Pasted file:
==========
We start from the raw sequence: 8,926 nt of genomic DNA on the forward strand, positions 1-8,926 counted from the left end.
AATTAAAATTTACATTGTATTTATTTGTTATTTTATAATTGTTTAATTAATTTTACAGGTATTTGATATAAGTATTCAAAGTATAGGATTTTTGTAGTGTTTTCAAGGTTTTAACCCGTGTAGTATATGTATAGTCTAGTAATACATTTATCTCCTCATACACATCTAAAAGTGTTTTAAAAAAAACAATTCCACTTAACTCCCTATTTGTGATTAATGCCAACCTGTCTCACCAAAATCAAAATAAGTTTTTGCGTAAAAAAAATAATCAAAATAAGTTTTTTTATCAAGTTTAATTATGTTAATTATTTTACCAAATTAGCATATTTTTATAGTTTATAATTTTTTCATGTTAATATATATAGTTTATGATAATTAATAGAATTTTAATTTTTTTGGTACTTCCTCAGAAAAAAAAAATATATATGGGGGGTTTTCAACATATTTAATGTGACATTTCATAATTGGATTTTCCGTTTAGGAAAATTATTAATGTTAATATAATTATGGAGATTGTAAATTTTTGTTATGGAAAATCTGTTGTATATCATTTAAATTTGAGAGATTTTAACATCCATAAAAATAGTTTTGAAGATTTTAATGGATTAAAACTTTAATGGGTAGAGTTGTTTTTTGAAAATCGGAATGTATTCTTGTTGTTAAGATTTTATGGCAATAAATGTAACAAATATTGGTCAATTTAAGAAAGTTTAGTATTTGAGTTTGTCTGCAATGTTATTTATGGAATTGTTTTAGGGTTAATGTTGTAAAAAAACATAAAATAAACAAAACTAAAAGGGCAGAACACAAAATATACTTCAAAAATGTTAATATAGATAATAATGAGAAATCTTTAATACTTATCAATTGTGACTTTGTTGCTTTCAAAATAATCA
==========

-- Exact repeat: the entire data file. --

We start from the raw sequence: 8,926 nt of genomic DNA on the forward strand, positions 1-8,926 counted from the left end.
AATTAAAATTTACATTGTATTTATTTGTTATTTTATAATTGTTTAATTAATTTTACAGGTATTTGATATAAGTATTCAAAGTATAGGATTTTTGTAGTGTTTTCAAGGTTTTAACCCGTGTAGTATATGTATAGTCTAGTAATACATTTATCTCCTCATACACATCTAAAAGTGTTTTAAAAAAAACAATTCCACTTAACTCCCTATTTGTGATTAATGCCAACCTGTCTCACCAAAATCAAAATAAGTTTTTGCGTAAAAAAAATAATCAAAATAAGTTTTTTTATCAAGTTTAATTATGTTAATTATTTTACCAAATTAGCATATTTTTATAGTTTATAATTTTTTCATGTTAATATATATAGTTTATGATAATTAATAGAATTTTAATTTTTTTGGTACTTCCTCAGAAAAAAAAAATATATATGGGGGGTTTTCAACATATTTAATGTGACATTTCATAATTGGATTTTCCGTTTAGGAAAATTATTAATGTTAATATAATTATGGAGATTGTAAATTTTTGTTATGGAAAATCTGTTGTATATCATTTAAATTTGAGAGATTTTAACATCCATAAAAATAGTTTTGAAGATTTTAATGGATTAAAACTTTAATGGGTAGAGTTGTTTTTTGAAAATCGGAATGTATTCTTGTTGTTAAGATTTTATGGCAATAAATGTAACAAATATTGGTCAATTTAAGAAAGTTTAGTATTTGAGTTTGTCTGCAATGTTATTTATGGAATTGTTTTAGGGTTAATGTTGTAAAAAAACATAAAATAAACAAAACTAAAAGGGCAGAACACAAAATATACTTCAAAAATGTTAATATAGATAATAATGAGAAATCTTTAATACTTATCAATTGTGACTTTGTTGCTTTCAAAATAATCA